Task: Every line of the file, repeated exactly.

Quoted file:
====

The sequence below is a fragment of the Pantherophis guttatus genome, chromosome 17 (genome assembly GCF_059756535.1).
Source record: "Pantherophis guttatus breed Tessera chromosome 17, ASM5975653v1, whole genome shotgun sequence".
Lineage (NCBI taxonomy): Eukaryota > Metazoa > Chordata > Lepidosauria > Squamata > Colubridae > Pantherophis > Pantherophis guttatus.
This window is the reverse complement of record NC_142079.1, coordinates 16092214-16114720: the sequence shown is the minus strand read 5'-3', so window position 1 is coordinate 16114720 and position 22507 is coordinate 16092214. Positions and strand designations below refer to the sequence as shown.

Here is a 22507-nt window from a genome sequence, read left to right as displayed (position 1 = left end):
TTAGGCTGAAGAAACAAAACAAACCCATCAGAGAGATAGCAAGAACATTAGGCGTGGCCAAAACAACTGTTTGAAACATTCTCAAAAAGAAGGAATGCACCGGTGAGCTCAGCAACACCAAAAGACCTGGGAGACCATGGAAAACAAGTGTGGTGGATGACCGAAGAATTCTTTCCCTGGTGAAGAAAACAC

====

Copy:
The sequence below is a fragment of the Pantherophis guttatus genome, chromosome 17 (genome assembly GCF_059756535.1).
Source record: "Pantherophis guttatus breed Tessera chromosome 17, ASM5975653v1, whole genome shotgun sequence".
Lineage (NCBI taxonomy): Eukaryota > Metazoa > Chordata > Lepidosauria > Squamata > Colubridae > Pantherophis > Pantherophis guttatus.
This window is the reverse complement of record NC_142079.1, coordinates 16092214-16114720: the sequence shown is the minus strand read 5'-3', so window position 1 is coordinate 16114720 and position 22507 is coordinate 16092214. Positions and strand designations below refer to the sequence as shown.

Here is a 22507-nt window from a genome sequence, read left to right as displayed (position 1 = left end):
TTAGGCTGAAGAAACAAAACAAACCCATCAGAGAGATAGCAAGAACATTAGGCGTGGCCAAAACAACTGTTTGAAACATTCTCAAAAAGAAGGAATGCACCGGTGAGCTCAGCAACACCAAAAGACCTGGGAGACCATGGAAAACAAGTGTGGTGGATGACCGAAGAATTCTTTCCCTGGTGAAGAAAACAC